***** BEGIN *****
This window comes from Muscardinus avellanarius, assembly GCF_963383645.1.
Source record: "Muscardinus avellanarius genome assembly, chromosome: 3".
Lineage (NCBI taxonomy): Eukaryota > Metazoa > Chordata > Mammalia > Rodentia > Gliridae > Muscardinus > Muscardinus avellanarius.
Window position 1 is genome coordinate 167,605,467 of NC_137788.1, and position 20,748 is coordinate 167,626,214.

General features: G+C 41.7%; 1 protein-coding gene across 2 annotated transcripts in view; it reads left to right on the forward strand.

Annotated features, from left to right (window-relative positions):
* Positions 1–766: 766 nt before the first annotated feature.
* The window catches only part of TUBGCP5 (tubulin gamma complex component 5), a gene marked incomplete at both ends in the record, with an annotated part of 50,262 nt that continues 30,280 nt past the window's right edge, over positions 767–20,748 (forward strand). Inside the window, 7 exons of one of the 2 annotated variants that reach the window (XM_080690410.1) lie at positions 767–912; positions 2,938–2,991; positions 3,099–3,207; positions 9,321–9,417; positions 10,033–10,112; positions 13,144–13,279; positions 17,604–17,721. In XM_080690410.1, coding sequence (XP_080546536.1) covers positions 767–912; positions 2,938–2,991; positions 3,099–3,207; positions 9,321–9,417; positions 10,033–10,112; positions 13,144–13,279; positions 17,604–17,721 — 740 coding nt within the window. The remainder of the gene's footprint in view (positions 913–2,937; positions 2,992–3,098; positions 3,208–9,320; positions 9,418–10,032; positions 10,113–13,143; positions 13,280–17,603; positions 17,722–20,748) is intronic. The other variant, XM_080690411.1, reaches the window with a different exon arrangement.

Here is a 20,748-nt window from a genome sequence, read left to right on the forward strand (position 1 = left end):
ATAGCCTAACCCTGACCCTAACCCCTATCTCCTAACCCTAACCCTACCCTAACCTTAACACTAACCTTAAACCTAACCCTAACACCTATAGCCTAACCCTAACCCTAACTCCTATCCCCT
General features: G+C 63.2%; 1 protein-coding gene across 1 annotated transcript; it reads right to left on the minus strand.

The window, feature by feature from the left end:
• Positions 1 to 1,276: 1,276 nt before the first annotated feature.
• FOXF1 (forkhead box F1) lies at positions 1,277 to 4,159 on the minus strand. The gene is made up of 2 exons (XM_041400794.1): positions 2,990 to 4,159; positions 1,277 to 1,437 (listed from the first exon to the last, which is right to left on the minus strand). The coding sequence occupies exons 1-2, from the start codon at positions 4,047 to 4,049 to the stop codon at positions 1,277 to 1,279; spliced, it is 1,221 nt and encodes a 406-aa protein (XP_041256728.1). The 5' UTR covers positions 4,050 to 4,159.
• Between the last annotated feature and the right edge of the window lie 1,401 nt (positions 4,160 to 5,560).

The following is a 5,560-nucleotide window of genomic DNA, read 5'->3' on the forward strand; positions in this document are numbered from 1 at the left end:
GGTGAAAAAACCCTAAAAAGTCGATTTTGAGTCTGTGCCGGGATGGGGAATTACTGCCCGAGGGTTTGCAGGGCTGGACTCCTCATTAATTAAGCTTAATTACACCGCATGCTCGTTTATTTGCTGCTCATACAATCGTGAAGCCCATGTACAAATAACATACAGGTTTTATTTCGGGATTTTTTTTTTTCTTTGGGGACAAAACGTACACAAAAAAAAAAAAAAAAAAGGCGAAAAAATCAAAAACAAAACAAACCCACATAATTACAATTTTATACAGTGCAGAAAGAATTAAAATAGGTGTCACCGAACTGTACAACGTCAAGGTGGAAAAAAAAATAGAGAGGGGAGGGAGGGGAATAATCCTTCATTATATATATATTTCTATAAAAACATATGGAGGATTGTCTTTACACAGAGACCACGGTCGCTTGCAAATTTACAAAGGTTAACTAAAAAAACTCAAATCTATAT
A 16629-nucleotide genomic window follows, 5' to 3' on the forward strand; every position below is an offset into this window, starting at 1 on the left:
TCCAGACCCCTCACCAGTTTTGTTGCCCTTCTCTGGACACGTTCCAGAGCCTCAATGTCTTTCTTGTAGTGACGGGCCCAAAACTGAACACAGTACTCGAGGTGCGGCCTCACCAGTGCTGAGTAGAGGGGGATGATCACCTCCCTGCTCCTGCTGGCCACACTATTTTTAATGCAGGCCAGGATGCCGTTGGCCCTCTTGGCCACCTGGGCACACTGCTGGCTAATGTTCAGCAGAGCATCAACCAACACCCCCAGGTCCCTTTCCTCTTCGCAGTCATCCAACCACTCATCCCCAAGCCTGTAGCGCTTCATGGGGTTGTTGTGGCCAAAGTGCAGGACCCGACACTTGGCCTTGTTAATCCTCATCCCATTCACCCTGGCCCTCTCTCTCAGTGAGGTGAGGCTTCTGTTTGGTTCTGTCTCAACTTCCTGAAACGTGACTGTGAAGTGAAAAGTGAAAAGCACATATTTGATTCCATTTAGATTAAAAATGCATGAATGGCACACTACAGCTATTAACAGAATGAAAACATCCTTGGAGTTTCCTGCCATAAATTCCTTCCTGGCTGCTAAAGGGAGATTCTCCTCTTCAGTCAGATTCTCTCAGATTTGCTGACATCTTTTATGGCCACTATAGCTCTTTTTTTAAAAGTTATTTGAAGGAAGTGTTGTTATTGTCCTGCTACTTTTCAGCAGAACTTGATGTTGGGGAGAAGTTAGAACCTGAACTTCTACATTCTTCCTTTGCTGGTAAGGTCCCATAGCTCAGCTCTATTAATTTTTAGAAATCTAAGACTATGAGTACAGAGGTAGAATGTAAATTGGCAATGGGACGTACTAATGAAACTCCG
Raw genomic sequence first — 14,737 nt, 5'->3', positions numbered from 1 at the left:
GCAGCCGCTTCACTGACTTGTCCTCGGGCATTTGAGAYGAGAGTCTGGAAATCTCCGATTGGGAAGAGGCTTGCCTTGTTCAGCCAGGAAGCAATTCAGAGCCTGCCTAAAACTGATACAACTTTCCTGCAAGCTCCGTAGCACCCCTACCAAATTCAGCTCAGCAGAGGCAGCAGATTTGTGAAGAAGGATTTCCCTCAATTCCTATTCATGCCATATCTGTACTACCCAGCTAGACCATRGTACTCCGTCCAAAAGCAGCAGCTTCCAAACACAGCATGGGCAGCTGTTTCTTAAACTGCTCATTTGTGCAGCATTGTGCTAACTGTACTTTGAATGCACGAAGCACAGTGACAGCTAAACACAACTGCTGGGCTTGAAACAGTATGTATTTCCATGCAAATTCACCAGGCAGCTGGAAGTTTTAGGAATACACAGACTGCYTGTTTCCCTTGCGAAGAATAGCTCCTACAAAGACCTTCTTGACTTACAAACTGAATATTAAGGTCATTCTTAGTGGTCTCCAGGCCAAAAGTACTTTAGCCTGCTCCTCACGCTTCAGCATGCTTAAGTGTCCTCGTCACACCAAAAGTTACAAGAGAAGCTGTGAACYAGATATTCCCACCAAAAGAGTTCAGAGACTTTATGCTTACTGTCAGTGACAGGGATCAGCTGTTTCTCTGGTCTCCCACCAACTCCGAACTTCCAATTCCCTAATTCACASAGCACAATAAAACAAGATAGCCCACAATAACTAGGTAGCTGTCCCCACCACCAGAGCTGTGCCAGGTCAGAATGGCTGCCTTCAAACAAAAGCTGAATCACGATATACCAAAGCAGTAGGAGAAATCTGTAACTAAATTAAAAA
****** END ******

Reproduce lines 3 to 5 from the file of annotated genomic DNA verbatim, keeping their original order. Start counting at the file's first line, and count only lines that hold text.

Lineage (NCBI taxonomy): Eukaryota > Metazoa > Chordata > Mammalia > Rodentia > Gliridae > Muscardinus > Muscardinus avellanarius.
Window position 1 is genome coordinate 167,605,467 of NC_137788.1, and position 20,748 is coordinate 167,626,214.

General features: G+C 41.7%; 1 protein-coding gene across 2 annotated transcripts in view; it reads left to right on the forward strand.